Local ranchers see minimal losses from storm - KFDA - NewsChannel 10 / Amarillo News, Weather, Sports

Local ranchers see minimal losses from storm

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Amarillo, TX - After Monday's storm dumped up to a foot and a half of snow on the Texas panhandle, we're all dealing with the aftermath.  And for farmers and ranchers, the aftermath means lost crops and lost livestock.

West Texas is known for extreme weather, and perhaps no one feels its impact more deeply than farmers and ranchers.  So when blizzards like yesterday's roll in, ranchers do all they can to keep their herd alive - but you can't save them all.

When severe weather rolls around, ranchers can expect to see some losses, and Jim Bret of the Texas Cattle Feeders Association says most in our area were bracing for impact as early as Friday.

"Many of our feedyard managers were bringing in extra crews, they were already planning on spending the night at the feedyard Sunday night," said Bret.  "Many of them spent the night there last night as well."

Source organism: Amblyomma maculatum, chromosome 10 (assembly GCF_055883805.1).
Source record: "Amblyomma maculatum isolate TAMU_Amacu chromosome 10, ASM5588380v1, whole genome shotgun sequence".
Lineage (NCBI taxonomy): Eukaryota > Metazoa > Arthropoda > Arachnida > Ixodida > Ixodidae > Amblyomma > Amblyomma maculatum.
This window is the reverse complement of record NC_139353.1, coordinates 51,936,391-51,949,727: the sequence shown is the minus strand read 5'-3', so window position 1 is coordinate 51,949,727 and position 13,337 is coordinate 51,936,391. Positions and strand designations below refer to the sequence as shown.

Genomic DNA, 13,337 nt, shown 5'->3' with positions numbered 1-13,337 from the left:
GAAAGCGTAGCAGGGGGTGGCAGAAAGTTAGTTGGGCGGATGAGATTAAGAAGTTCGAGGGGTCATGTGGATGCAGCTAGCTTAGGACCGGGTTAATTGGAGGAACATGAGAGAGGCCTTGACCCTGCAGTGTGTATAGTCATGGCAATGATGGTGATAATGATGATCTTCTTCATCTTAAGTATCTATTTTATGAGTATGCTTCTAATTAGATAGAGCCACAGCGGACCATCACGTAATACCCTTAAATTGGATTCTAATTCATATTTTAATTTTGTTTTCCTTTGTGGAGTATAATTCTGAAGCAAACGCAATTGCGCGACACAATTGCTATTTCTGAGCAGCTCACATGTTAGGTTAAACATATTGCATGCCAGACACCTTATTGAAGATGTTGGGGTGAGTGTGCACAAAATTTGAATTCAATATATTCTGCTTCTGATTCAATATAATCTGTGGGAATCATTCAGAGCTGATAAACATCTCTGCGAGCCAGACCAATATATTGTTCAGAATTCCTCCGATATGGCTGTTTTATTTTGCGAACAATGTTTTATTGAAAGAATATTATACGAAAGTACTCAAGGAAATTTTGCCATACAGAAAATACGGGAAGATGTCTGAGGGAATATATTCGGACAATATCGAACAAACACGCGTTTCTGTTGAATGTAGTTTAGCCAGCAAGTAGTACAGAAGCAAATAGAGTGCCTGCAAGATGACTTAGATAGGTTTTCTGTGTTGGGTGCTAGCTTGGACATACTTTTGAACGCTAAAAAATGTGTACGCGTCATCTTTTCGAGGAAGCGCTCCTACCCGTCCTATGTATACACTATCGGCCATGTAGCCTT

But in spite of yesterday's record-setting storm, both the cattle feeders association and local ranchers tell me their herds are in good shape.

"Our losses have been minimal," said Bob Lindsey, a Canyon-based rancher.  "We're right in the middle of calving right now, and I saw a lot of calves when we were feeding just a while ago, and that was very encouraging.  We've melted a lot of snow today. I imagine we'll only have to feed maybe one more day. But it sure came all at once."

The TCFA tells me it's far too early to quantify any losses, but they don't expect them to be significant.  But after enduring a punishing drought for the last two years, the U.S. herd is already at its lowest level since the 1950s, so any losses would be deeply felt.

Texas is by far the leading beef producer in the nation, accounting for more than 14 percent of the national herd.